Louis Jacolliot - The Bible in India - 04 The Story of Krishna: Preaching the law/disciples/Ardjuna and Sarawasta
Type of spiritual experience
A description of the experience
Louis Jacolliot - The Bible in India – Chapter XII
At the age of scarce sixteen, Christna quitted his mother and his relative Nanda, to perambulate India in preaching the new doctrine.
In this second period of his life, Hindoo poetry represents him as in constant strife against the perverse spirit, not only of the people, but also of princes; he surmounts extraordinary dangers; contends, single-handed, against whole armies sent to destroy him ; strews his way with miracles, resuscitating the dead, healing lepers, restoring the deaf and the blind, everywhere supporting the weak against the strong, the oppressed against the powerful, and loudly proclaiming to all, that he is the second person of the trinity, that is Vischnou come upon earth to redeem man from original transgression, to eject the spirit of evil, and to restore the reign of good.
And the populations crowded his way, eager for his sublime instruction, and they adored him as a God, saying, “This is indeed the Redeemer promised to our fathers “………………
After some years of preaching, the Hindoo reformer felt the necessity of surrounding himself with earnest and courageous disciples to whom he might delegate the duty of continuing his work, after having initiated them in his doctrines.
Amongst those who had for some time most assiduously followed him in his peregrinations, he distinguished Ardjouna a young man of one of the chief families of Madura, and who had left all to attach himself to him; he confided to him his projects and Ardjouna swore to devote life to his service and to the propagation of his ideas.
Gradually they were joined by a small troop of the faithful, who participated in their fatigues, their labours and their faith.
They led a life of hardship, and we understand that the equalizing precepts of Christna, his example, and the purity of his life had wakened the people from their lethargy; a spark of reviving vitality began to circulate throughout India, and the partisans of the past, as well as the rajahs, urged on by the tyrant of Madura, ceased not to lay snares for them and to persecute them, for they felt their power and their thrones tremble before the rising popular wave.
But nothing succeeded with them : it appeared as if a power, more potent than them all, had determined to frustrate their designs, and to protect the proscripts.
Sometimes whole villages rose and chased the soldiers sent to arrest Christna and his disciples; sometimes the soldiers themselves, moved and persuaded by the divine word of the prophet, threw away their arms and besought his pardon.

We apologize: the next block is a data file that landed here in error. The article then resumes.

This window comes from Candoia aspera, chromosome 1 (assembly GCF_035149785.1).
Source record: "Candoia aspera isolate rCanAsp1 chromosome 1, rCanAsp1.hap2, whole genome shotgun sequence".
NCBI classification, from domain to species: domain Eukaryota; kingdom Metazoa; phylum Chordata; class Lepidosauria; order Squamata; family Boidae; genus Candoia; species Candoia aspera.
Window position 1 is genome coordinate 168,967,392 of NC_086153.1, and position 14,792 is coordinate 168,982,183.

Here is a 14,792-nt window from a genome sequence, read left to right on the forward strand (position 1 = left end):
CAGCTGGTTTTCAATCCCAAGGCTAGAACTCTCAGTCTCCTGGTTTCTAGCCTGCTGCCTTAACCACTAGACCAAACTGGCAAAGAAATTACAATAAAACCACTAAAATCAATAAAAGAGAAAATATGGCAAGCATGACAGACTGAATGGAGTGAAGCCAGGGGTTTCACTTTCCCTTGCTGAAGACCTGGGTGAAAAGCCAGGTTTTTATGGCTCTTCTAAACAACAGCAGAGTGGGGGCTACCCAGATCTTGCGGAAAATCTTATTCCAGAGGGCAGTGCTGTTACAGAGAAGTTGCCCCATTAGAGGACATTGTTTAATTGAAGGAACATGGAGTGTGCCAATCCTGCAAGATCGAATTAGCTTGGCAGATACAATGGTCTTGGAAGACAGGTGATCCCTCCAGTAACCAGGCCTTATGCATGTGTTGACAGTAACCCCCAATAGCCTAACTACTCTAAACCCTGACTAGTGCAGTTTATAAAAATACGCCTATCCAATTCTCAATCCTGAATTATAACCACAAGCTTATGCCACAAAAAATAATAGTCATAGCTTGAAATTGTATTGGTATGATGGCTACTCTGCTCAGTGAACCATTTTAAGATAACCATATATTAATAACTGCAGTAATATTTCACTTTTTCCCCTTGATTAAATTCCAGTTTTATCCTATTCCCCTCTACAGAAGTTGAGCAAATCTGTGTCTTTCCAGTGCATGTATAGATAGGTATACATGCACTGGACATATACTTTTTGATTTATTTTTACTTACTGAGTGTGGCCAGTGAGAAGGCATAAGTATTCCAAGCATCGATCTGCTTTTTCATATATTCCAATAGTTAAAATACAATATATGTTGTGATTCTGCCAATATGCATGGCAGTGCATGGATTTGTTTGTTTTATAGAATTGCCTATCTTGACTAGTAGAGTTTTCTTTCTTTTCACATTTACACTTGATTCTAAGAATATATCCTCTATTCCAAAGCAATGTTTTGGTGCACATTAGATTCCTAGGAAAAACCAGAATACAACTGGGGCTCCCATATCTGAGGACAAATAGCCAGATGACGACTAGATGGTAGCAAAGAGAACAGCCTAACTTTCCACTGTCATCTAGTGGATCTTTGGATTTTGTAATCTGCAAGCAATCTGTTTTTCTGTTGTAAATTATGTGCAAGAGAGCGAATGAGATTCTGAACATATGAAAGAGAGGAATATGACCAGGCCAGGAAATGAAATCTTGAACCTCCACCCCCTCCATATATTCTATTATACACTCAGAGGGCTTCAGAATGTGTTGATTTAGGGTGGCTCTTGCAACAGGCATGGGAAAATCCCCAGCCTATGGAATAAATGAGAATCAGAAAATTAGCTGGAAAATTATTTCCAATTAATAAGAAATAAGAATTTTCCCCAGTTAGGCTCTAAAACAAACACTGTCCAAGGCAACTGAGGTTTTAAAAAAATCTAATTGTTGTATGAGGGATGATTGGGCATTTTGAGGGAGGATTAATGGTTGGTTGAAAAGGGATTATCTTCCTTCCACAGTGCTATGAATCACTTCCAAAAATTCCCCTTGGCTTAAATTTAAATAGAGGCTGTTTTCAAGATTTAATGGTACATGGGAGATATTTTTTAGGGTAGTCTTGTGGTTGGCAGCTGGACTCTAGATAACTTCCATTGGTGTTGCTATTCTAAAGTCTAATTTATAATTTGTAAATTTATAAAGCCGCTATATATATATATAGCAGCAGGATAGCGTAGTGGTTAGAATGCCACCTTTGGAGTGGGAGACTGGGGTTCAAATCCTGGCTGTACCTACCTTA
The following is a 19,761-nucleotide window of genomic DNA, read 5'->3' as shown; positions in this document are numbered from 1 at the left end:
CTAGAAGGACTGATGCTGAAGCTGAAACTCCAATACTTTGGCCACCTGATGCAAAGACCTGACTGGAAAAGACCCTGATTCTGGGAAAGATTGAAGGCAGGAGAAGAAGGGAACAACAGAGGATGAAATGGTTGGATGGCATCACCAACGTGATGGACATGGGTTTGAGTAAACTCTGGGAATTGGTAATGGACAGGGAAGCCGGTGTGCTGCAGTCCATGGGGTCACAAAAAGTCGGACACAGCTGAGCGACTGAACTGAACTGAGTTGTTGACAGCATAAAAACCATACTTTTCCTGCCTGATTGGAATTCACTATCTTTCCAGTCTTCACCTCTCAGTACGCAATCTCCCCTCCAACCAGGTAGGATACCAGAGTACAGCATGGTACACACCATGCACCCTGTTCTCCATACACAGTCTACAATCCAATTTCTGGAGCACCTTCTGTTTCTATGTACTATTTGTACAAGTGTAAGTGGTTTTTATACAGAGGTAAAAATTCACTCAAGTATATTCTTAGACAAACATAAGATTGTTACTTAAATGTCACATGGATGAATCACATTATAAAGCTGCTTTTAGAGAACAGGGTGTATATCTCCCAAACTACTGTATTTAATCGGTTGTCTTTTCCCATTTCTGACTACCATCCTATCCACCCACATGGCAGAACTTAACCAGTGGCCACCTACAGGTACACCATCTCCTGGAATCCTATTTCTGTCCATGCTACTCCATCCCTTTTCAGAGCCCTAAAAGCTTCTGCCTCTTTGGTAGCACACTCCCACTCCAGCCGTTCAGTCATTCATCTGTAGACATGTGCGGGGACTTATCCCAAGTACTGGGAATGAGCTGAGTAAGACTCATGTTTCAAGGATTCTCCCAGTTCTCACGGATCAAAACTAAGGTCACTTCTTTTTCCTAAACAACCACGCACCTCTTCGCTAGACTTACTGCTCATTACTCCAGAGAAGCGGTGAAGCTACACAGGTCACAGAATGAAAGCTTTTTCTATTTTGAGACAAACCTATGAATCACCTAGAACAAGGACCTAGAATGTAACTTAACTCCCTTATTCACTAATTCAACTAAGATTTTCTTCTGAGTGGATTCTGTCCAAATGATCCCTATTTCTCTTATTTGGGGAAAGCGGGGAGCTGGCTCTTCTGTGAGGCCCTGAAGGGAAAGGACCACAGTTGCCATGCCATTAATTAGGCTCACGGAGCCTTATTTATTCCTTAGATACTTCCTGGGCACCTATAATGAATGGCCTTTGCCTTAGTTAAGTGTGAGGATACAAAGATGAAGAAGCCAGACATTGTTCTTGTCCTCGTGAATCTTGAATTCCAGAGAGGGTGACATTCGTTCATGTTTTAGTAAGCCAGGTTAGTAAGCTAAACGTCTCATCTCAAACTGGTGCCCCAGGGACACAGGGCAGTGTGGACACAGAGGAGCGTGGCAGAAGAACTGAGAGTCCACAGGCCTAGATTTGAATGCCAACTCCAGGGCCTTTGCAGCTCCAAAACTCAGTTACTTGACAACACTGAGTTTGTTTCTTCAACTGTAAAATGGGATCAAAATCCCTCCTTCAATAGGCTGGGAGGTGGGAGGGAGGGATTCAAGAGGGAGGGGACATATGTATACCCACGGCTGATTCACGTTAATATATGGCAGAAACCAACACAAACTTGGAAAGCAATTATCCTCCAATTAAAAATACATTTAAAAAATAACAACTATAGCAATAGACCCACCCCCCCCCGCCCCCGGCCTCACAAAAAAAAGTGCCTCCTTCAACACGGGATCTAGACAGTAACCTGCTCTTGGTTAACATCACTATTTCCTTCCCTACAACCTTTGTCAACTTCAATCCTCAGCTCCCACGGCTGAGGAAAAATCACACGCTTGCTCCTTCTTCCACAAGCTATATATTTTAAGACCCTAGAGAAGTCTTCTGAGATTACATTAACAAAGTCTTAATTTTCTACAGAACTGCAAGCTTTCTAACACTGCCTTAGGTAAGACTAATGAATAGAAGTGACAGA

One day, even a chief of the troops sent against the reformer, and who had sworn to withstand both fear and persuasion, having surprised Christna in an isolated place, was so struck with his majestic bearing that he stripped himself of his symbols of command, and entreated to be admitted into the number of the faithful. His prayer was granted and from that moment the new faith had no more ardent disciple and defender than himself.
His name was Sarawasta.
Often Christna disappeared from the midst of his disciples, leaving them alone, as if to prove them in the most difficult moments, suddenly re-appearing amongst them to restore their sinking courage and to withdraw them from danger.
During these absences Ardjouna governed the little community, and took the master's place at sacrifice and prayer, and all submitted without murmur to his commands.
But, as we have already said, the actions of Christna’ life are less important to us than a knowledge of his precepts and his morale.
He came not to found a new religion, for God could not destroy what He had once for all declared good, and revealed; his object was but to purify the old from all the turpitudes, all the impurities, which from many ages the perverseness of men had gradually introduced, and he succeeded, despite all the hatreds and all the antagonism of champions of the past.
At his death, the entire of India had adopted his doctrine and his principles; a faith, vivid, young, and fertile in results, had permeated all classes, their morale was purified, and the vanquished spirit of evil had been obliged to take refuge in his sombre abode - the regeneration promised by Brahma was accomplished.
The teaching of Christna was familiar and simple when addressed to the people, elevated and philosophic in communion with his disciples ; it is in this double view that we are about to consider him.